Personally I think we should be charged by the scale of the system we use, rather than this weird, limited feature/scale list that MS has. They could easily say that SQL Server is $2000/core and $500/4GB. They could play with the numbers and come up with something that might be cheaper for some, more expensive for some, but it would allow us to easily buy more capacity and pay more as we needed to add hardware.  That’s how the cloud works, and even how many of our virtualized systems work. Want to move from 4 cores and 16GB of RAM to 16 cores and 64GB of RAM? Flip some switches. Depending on the version of Windows, you might not even need to reboot.

I know some of you think SQL Server should be $5000 and we put it on any size hardware we like, but that’s certainly not going to happen in today’s world. We tend to value computing resources by scale, and I think that’s a reasonable way to examine software.

Steve Jones

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What’s a Passive Server?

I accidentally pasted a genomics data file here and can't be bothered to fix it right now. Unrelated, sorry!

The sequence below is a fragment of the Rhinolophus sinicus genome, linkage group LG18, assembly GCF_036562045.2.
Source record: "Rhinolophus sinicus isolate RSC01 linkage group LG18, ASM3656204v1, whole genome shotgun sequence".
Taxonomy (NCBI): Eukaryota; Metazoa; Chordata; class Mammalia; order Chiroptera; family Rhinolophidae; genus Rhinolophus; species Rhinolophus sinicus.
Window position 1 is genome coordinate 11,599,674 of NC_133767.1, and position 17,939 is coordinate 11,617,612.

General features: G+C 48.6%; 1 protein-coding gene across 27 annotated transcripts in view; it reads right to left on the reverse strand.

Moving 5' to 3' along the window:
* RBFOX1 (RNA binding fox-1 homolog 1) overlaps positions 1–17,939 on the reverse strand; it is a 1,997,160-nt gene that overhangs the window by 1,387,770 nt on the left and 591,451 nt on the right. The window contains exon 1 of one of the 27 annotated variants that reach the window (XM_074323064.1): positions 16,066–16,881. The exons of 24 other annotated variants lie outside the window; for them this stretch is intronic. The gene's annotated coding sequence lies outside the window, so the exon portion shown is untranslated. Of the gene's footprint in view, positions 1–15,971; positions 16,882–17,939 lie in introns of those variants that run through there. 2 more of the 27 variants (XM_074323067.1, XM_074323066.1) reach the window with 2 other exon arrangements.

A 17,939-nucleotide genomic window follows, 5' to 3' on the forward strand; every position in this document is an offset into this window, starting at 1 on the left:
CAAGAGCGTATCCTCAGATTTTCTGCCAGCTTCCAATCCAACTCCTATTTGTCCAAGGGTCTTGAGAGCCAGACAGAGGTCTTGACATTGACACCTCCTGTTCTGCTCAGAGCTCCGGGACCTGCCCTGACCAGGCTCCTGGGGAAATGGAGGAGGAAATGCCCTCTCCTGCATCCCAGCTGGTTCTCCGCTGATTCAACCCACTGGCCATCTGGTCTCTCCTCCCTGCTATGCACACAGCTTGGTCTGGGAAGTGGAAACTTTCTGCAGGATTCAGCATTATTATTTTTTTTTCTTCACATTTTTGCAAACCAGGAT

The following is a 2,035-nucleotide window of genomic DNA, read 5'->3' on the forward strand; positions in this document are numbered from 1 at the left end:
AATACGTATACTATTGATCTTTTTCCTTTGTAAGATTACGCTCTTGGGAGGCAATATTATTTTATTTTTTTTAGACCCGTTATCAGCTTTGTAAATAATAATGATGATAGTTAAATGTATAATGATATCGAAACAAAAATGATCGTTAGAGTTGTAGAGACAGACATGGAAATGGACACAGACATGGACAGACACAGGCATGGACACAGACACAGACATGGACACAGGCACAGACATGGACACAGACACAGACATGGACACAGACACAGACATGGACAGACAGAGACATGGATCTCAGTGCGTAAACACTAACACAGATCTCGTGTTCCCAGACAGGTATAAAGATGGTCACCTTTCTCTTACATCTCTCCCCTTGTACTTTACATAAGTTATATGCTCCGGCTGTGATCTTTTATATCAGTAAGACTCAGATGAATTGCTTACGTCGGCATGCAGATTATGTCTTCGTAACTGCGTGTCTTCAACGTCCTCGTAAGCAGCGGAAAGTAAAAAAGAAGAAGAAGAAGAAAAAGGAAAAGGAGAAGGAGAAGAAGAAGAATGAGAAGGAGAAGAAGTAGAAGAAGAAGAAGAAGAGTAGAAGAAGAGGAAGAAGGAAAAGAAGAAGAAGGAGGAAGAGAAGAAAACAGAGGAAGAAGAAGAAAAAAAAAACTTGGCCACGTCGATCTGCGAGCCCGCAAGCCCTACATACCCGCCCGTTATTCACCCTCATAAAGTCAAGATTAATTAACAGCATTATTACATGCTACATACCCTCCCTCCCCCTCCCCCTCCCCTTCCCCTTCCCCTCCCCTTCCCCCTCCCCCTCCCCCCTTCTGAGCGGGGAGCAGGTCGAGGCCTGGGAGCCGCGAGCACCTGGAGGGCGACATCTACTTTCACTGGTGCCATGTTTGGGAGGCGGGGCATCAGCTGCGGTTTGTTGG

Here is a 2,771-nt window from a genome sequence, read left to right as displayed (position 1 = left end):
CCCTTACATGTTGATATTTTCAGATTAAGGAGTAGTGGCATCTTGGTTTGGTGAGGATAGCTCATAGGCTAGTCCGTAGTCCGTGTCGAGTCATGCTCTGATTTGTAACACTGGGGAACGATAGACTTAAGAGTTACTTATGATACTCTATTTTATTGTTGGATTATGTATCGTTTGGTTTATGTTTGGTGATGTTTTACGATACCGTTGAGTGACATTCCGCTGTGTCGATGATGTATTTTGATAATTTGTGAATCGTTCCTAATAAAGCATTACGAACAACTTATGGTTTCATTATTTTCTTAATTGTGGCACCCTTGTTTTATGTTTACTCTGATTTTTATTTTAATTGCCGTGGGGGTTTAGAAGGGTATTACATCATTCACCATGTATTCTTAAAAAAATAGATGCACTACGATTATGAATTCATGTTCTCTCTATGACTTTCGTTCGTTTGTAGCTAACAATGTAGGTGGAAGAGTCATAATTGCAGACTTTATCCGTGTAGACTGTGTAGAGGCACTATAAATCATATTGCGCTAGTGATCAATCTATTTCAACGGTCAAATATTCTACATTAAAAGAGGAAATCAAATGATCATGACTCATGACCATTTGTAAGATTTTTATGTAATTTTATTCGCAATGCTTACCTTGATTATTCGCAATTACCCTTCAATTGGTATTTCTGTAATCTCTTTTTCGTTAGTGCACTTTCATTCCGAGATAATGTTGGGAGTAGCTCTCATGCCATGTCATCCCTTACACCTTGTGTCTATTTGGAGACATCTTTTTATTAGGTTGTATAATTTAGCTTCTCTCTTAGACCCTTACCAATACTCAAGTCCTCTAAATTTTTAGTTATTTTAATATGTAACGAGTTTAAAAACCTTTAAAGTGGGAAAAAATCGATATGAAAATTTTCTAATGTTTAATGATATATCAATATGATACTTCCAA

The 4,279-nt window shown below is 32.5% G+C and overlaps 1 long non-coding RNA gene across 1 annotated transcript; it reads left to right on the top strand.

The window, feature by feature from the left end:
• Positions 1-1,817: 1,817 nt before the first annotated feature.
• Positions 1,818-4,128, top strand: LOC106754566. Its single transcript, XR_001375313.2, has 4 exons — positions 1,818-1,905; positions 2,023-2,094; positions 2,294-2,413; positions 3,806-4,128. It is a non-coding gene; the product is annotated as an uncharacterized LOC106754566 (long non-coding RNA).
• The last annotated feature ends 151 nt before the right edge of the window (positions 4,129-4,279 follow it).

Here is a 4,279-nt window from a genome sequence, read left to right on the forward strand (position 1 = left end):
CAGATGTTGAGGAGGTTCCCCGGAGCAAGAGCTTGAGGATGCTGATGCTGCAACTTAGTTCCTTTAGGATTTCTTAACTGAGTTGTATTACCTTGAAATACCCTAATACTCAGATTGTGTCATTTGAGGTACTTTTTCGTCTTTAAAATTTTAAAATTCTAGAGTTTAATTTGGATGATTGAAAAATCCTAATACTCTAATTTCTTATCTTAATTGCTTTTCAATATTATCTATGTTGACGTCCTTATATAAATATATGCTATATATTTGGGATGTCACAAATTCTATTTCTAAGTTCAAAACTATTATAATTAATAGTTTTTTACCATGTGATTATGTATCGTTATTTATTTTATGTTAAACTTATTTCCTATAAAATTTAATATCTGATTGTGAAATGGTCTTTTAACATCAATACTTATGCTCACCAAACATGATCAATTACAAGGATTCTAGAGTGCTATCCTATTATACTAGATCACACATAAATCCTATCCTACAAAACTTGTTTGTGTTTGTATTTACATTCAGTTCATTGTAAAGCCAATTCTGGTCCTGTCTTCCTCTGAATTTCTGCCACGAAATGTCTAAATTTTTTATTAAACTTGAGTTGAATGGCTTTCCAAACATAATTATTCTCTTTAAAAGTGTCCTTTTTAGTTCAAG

Licensing software is often a more complicated process than I think it should be. Licensing database software seems to be even more difficult to understand, especially when you start to talk about the various high availability (HA) scenarios, virtualized  servers, separate machines to process SSIS packages and who knows what other configurations, not to mention the licensing changes with each new version of SQL Server.

I was following a licensing debate  about how you license passive servers in an HA situation. I have always understood from the SQL Server licensing documents that if you have a passive server, it does not require a license for the SQL Server software. However it’s not that simple, or at least, it doesn’t appear that way to me.